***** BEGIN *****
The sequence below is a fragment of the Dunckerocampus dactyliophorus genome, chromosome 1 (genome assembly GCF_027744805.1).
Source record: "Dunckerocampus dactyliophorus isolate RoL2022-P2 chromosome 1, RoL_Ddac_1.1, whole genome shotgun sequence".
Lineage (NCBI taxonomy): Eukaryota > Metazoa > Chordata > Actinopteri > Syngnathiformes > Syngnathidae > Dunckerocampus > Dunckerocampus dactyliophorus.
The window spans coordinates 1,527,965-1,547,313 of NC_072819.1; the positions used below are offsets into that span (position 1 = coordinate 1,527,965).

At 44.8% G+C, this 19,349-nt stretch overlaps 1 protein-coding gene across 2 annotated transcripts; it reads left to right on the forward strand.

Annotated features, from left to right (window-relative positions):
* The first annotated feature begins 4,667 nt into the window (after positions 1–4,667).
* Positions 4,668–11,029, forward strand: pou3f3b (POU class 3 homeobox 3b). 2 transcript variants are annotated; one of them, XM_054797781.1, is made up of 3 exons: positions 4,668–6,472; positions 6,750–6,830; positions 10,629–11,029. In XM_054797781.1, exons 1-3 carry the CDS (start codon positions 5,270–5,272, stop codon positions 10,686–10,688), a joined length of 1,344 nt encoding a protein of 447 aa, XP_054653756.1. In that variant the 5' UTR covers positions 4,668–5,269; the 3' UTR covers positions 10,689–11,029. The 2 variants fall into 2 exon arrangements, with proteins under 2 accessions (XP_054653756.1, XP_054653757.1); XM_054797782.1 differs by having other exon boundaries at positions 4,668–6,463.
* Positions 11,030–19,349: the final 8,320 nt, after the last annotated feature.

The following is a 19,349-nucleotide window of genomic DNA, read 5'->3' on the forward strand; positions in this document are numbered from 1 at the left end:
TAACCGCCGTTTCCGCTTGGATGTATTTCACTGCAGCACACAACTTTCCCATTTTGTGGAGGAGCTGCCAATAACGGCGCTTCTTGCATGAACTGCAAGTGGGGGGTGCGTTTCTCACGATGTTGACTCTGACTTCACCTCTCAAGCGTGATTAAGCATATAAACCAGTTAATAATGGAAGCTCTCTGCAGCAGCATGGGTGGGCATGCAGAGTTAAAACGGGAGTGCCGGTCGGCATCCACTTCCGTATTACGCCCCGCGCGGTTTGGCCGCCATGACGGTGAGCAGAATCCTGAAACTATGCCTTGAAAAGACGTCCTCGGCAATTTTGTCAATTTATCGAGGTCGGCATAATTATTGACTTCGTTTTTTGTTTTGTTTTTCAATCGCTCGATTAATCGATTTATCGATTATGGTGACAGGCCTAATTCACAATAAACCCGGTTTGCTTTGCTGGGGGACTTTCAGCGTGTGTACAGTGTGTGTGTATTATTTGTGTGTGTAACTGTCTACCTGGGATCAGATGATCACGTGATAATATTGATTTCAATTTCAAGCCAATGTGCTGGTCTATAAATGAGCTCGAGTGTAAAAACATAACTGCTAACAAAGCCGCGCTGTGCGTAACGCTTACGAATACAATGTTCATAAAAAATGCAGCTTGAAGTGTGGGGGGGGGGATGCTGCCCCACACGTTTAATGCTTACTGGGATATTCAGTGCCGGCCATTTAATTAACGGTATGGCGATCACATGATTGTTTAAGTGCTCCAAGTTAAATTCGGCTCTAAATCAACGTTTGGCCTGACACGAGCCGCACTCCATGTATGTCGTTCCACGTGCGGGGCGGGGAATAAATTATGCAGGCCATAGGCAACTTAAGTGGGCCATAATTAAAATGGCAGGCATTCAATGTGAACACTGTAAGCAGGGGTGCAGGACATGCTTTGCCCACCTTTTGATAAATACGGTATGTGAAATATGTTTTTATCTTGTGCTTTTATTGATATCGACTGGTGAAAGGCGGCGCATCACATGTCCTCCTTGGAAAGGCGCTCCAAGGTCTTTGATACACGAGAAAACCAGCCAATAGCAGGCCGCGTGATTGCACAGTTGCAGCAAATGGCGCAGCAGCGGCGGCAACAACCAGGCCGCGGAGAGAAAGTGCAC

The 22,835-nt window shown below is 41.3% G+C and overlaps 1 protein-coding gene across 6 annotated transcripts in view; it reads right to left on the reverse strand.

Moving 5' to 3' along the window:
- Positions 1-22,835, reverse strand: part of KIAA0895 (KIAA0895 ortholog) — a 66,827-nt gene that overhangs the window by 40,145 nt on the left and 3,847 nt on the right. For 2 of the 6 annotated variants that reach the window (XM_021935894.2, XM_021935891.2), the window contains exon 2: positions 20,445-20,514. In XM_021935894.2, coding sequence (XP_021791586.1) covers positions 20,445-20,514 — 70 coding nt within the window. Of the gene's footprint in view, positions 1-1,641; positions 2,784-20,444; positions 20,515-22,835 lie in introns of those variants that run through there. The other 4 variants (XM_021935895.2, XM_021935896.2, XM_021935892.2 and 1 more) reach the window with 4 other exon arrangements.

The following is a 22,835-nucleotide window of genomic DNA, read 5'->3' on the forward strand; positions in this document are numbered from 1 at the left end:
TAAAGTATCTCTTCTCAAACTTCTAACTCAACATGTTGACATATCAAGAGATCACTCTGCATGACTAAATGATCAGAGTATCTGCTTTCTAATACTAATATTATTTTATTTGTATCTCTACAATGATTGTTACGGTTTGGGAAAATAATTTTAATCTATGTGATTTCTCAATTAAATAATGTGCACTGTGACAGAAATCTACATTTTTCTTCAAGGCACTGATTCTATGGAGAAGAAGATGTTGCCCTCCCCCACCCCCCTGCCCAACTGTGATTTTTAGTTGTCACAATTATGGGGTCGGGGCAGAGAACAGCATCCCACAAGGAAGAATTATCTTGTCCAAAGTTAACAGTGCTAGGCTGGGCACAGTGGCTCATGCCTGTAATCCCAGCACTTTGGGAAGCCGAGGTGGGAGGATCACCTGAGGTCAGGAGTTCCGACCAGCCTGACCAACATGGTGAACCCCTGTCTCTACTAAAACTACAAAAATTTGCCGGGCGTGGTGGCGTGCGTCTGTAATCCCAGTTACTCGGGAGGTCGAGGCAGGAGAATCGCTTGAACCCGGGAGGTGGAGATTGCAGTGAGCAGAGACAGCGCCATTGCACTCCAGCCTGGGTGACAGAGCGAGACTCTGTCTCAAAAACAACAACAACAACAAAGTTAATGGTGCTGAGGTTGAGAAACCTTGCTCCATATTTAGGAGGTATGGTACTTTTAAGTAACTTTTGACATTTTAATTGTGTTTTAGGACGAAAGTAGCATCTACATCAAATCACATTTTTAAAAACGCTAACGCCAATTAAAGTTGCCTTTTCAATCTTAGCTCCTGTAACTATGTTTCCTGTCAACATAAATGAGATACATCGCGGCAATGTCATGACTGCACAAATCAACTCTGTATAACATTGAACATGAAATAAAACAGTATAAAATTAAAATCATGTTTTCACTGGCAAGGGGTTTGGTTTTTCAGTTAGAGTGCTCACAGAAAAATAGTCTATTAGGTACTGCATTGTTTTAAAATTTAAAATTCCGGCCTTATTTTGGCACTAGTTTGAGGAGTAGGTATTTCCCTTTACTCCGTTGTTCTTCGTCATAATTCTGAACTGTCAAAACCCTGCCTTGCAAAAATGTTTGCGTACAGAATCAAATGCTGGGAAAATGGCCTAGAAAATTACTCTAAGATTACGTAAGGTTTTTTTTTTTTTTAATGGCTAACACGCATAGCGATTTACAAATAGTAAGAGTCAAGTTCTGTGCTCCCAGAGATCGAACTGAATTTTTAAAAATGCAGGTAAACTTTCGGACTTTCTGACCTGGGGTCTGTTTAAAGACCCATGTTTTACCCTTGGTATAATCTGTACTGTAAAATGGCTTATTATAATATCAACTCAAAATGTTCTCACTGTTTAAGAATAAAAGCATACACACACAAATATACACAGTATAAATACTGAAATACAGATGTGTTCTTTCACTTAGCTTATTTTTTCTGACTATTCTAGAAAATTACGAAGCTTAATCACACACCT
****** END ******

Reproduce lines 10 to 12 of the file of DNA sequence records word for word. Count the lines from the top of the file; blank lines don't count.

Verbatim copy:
The following is a 19,349-nucleotide window of genomic DNA, read 5'->3' on the forward strand; positions in this document are numbered from 1 at the left end:
TAACCGCCGTTTCCGCTTGGATGTATTTCACTGCAGCACACAACTTTCCCATTTTGTGGAGGAGCTGCCAATAACGGCGCTTCTTGCATGAACTGCAAGTGGGGGGTGCGTTTCTCACGATGTTGACTCTGACTTCACCTCTCAAGCGTGATTAAGCATATAAACCAGTTAATAATGGAAGCTCTCTGCAGCAGCATGGGTGGGCATGCAGAGTTAAAACGGGAGTGCCGGTCGGCATCCACTTCCGTATTACGCCCCGCGCGGTTTGGCCGCCATGACGGTGAGCAGAATCCTGAAACTATGCCTTGAAAAGACGTCCTCGGCAATTTTGTCAATTTATCGAGGTCGGCATAATTATTGACTTCGTTTTTTGTTTTGTTTTTCAATCGCTCGATTAATCGATTTATCGATTATGGTGACAGGCCTAATTCACAATAAACCCGGTTTGCTTTGCTGGGGGACTTTCAGCGTGTGTACAGTGTGTGTGTATTATTTGTGTGTGTAACTGTCTACCTGGGATCAGATGATCACGTGATAATATTGATTTCAATTTCAAGCCAATGTGCTGGTCTATAAATGAGCTCGAGTGTAAAAACATAACTGCTAACAAAGCCGCGCTGTGCGTAACGCTTACGAATACAATGTTCATAAAAAATGCAGCTTGAAGTGTGGGGGGGGGGATGCTGCCCCACACGTTTAATGCTTACTGGGATATTCAGTGCCGGCCATTTAATTAACGGTATGGCGATCACATGATTGTTTAAGTGCTCCAAGTTAAATTCGGCTCTAAATCAACGTTTGGCCTGACACGAGCCGCACTCCATGTATGTCGTTCCACGTGCGGGGCGGGGAATAAATTATGCAGGCCATAGGCAACTTAAGTGGGCCATAATTAAAATGGCAGGCATTCAATGTGAACACTGTAAGCAGGGGTGCAGGACATGCTTTGCCCACCTTTTGATAAATACGGTATGTGAAATATGTTTTTATCTTGTGCTTTTATTGATATCGACTGGTGAAAGGCGGCGCATCACATGTCCTCCTTGGAAAGGCGCTCCAAGGTCTTTGATACACGAGAAAACCAGCCAATAGCAGGCCGCGTGATTGCACAGTTGCAGCAAATGGCGCAGCAGCGGCGGCAACAACCAGGCCGCGGAGAGAAAGTGCAC

The 22,835-nt window shown below is 41.3% G+C and overlaps 1 protein-coding gene across 6 annotated transcripts in view; it reads right to left on the reverse strand.